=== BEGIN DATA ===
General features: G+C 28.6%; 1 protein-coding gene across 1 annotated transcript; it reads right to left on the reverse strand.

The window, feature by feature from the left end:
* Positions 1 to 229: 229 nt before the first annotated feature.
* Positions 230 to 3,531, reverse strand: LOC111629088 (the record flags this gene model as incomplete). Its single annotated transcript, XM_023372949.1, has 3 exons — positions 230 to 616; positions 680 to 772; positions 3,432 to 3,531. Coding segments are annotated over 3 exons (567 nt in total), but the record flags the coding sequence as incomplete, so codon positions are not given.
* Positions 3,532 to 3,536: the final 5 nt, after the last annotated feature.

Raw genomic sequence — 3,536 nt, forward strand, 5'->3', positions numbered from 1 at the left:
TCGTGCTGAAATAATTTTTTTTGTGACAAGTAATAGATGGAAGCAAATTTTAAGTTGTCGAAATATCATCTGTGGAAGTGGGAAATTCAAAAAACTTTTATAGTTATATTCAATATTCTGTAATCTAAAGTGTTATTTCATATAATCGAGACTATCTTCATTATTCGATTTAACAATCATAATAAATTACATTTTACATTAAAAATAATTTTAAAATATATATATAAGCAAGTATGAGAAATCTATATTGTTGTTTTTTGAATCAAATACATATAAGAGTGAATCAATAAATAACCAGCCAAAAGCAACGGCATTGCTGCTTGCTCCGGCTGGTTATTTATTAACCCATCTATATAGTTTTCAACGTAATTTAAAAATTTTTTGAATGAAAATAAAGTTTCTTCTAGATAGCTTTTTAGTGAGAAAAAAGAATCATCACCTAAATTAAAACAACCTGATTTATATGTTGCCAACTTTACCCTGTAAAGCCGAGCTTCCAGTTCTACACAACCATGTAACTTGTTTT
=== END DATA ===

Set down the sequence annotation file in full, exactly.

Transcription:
General features: G+C 28.6%; 1 protein-coding gene across 1 annotated transcript; it reads right to left on the reverse strand.

The window, feature by feature from the left end:
* Positions 1 to 229: 229 nt before the first annotated feature.
* Positions 230 to 3,531, reverse strand: LOC111629088 (the record flags this gene model as incomplete). Its single annotated transcript, XM_023372949.1, has 3 exons — positions 230 to 616; positions 680 to 772; positions 3,432 to 3,531. Coding segments are annotated over 3 exons (567 nt in total), but the record flags the coding sequence as incomplete, so codon positions are not given.
* Positions 3,532 to 3,536: the final 5 nt, after the last annotated feature.

Raw genomic sequence — 3,536 nt, forward strand, 5'->3', positions numbered from 1 at the left:
TCGTGCTGAAATAATTTTTTTTGTGACAAGTAATAGATGGAAGCAAATTTTAAGTTGTCGAAATATCATCTGTGGAAGTGGGAAATTCAAAAAACTTTTATAGTTATATTCAATATTCTGTAATCTAAAGTGTTATTTCATATAATCGAGACTATCTTCATTATTCGATTTAACAATCATAATAAATTACATTTTACATTAAAAATAATTTTAAAATATATATATAAGCAAGTATGAGAAATCTATATTGTTGTTTTTTGAATCAAATACATATAAGAGTGAATCAATAAATAACCAGCCAAAAGCAACGGCATTGCTGCTTGCTCCGGCTGGTTATTTATTAACCCATCTATATAGTTTTCAACGTAATTTAAAAATTTTTTGAATGAAAATAAAGTTTCTTCTAGATAGCTTTTTAGTGAGAAAAAAGAATCATCACCTAAATTAAAACAACCTGATTTATATGTTGCCAACTTTACCCTGTAAAGCCGAGCTTCCAGTTCTACACAACCATGTAACTTGTTTT